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I work in an office building, and I play my harmonica as I
walk between the building's elevators and my jeep in the parking
garage. One day a dentist, whose practice was in the same building,
came rushing out behind me as I left. He asked me to come back inside
and play for a party he was having in his office. He even paid me for
it! What a kick! I'd never been paid to play harmonica before!
I fly cross-country, for business or pleasure, a few times a
year. And, like most other people who fly nowadays, I've been on
long, tiring flights that landed at the destination airport... only to
experience a delay of a half hour or more on before we could move from
the taxiway to the gate. The last time this happened to me, the
Southwest Airlines flight crew tried to entertain us. They told
jokes. They sang. They soon ran out of ideas.
The mood of the crowd was getting grim. Soon, there'd be
rioting in the aisles! ;-) Figuring, why not?, I whipped out the Lee
Oskar harp from my pants pocket (uh, have you tried whipping
*anything* out of a pants pocket in an economy airline seat), and
played my two best pieces (straight-harp octave tongue-blocking
As soon as I finished, the aircraft started to move, and the
passengers broke out into a tremendous applause. I knew, however,
that they were applauding my performance, and not the fact that we
were finally going to arrive. :-)
I work in an office building; across the street is a small
shopping center. I would often play my harp as I walked across the
parking lot and visit the ATM, the PO, the art gallery, etc.
Well, an older guy with a large, beautiful dog started hanging
out during lunch at the flower stand, near the pay phones. The dog
was very big, very furry, with large teeth (and legs and paws, etc.).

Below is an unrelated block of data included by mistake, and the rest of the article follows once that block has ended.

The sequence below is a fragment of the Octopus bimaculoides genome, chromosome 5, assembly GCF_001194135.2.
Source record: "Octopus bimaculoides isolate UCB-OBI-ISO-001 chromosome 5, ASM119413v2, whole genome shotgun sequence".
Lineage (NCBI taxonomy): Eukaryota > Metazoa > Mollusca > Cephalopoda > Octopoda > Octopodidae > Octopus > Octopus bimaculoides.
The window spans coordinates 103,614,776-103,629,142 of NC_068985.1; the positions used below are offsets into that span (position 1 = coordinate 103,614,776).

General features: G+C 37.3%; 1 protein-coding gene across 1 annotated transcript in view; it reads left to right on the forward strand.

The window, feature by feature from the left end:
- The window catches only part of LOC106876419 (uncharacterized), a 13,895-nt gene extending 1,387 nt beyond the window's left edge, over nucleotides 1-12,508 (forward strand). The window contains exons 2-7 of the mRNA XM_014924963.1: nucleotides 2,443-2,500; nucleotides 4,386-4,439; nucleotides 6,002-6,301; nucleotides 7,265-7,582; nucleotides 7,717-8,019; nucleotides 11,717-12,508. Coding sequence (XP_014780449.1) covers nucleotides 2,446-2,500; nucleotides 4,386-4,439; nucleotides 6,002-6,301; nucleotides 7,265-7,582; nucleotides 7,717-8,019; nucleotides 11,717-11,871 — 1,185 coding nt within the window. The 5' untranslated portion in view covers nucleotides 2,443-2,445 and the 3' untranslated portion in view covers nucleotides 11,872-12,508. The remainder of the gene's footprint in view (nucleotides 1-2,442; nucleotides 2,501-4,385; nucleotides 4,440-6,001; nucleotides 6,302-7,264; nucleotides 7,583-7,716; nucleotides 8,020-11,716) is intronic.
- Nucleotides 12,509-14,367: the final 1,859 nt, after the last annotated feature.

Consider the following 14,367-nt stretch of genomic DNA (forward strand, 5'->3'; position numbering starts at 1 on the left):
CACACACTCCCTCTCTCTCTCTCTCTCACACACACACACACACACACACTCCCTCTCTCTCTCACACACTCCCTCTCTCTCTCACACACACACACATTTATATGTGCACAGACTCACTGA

Sometimes the dog was perfectly docile, lying on the ground, letting
people (including me) pet it, and so forth. Other days, the dog would
growl as I (but only I!) neared. It would lay back its ears and bare
its fangs, but it didn't seem quite ready to lunge and bite. Nobody
could explain why it was reacting that way to me.
Finally, of course, I figured it out. The dog was a music
critic! It could hear me play 50 feet away or more, in spite of
traffic noise, and because I'd played once or twice in its presence,
it knew to associate me with the sound, even if it couldn't see me at
the time (it was a smart dog!).
For a while I stopped playing harp at lunch. Then one day, I
approached the dog, took out my harp, and started to play -- right in
its face. The dog started growling, the quickly began howling. He
might even have been in the same key as me! We were a duo! I
envisioned road trips, playing at senior citizens' homes, vaudeville,
the Indio Date Festival, things like that.
At that point, the patrons of the nearby pay phones started
making angry, even threatening, gestures at me. I quickly put my harp
away, and the dog quieted down. People just don't appreciate fine
Craig Milo Rogers
Craig's favorite harmonica playing style: octave tongue-blocking. He specializes in Morris and English Country Dance Tunes.